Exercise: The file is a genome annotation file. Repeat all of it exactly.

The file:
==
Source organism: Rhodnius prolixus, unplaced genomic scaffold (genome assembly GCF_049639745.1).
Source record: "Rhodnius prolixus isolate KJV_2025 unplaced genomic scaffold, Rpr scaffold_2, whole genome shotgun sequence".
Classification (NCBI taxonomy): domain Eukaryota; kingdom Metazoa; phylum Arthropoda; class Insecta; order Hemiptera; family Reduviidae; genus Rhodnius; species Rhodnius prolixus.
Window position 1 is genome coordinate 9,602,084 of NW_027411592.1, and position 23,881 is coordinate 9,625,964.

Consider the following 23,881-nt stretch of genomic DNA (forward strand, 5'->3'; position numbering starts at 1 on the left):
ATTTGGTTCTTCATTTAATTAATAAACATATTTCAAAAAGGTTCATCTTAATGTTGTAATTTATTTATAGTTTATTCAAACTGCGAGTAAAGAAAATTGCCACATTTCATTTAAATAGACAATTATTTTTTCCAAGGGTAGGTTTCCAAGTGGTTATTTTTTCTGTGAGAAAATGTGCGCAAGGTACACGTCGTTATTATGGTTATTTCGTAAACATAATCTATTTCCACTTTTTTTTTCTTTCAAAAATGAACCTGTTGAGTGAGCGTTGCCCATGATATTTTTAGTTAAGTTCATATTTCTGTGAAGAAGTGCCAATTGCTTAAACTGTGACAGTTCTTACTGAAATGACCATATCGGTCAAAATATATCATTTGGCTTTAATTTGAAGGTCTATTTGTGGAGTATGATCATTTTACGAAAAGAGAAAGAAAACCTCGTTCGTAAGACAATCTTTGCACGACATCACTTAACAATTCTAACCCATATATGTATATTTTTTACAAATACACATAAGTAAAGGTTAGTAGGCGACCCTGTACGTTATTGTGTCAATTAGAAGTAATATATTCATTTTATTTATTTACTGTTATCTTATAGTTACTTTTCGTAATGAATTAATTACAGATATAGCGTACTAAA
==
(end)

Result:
Source organism: Rhodnius prolixus, unplaced genomic scaffold (genome assembly GCF_049639745.1).
Source record: "Rhodnius prolixus isolate KJV_2025 unplaced genomic scaffold, Rpr scaffold_2, whole genome shotgun sequence".
Classification (NCBI taxonomy): domain Eukaryota; kingdom Metazoa; phylum Arthropoda; class Insecta; order Hemiptera; family Reduviidae; genus Rhodnius; species Rhodnius prolixus.
Window position 1 is genome coordinate 9,602,084 of NW_027411592.1, and position 23,881 is coordinate 9,625,964.

Consider the following 23,881-nt stretch of genomic DNA (forward strand, 5'->3'; position numbering starts at 1 on the left):
ATTTGGTTCTTCATTTAATTAATAAACATATTTCAAAAAGGTTCATCTTAATGTTGTAATTTATTTATAGTTTATTCAAACTGCGAGTAAAGAAAATTGCCACATTTCATTTAAATAGACAATTATTTTTTCCAAGGGTAGGTTTCCAAGTGGTTATTTTTTCTGTGAGAAAATGTGCGCAAGGTACACGTCGTTATTATGGTTATTTCGTAAACATAATCTATTTCCACTTTTTTTTTCTTTCAAAAATGAACCTGTTGAGTGAGCGTTGCCCATGATATTTTTAGTTAAGTTCATATTTCTGTGAAGAAGTGCCAATTGCTTAAACTGTGACAGTTCTTACTGAAATGACCATATCGGTCAAAATATATCATTTGGCTTTAATTTGAAGGTCTATTTGTGGAGTATGATCATTTTACGAAAAGAGAAAGAAAACCTCGTTCGTAAGACAATCTTTGCACGACATCACTTAACAATTCTAACCCATATATGTATATTTTTTACAAATACACATAAGTAAAGGTTAGTAGGCGACCCTGTACGTTATTGTGTCAATTAGAAGTAATATATTCATTTTATTTATTTACTGTTATCTTATAGTTACTTTTCGTAATGAATTAATTACAGATATAGCGTACTAAA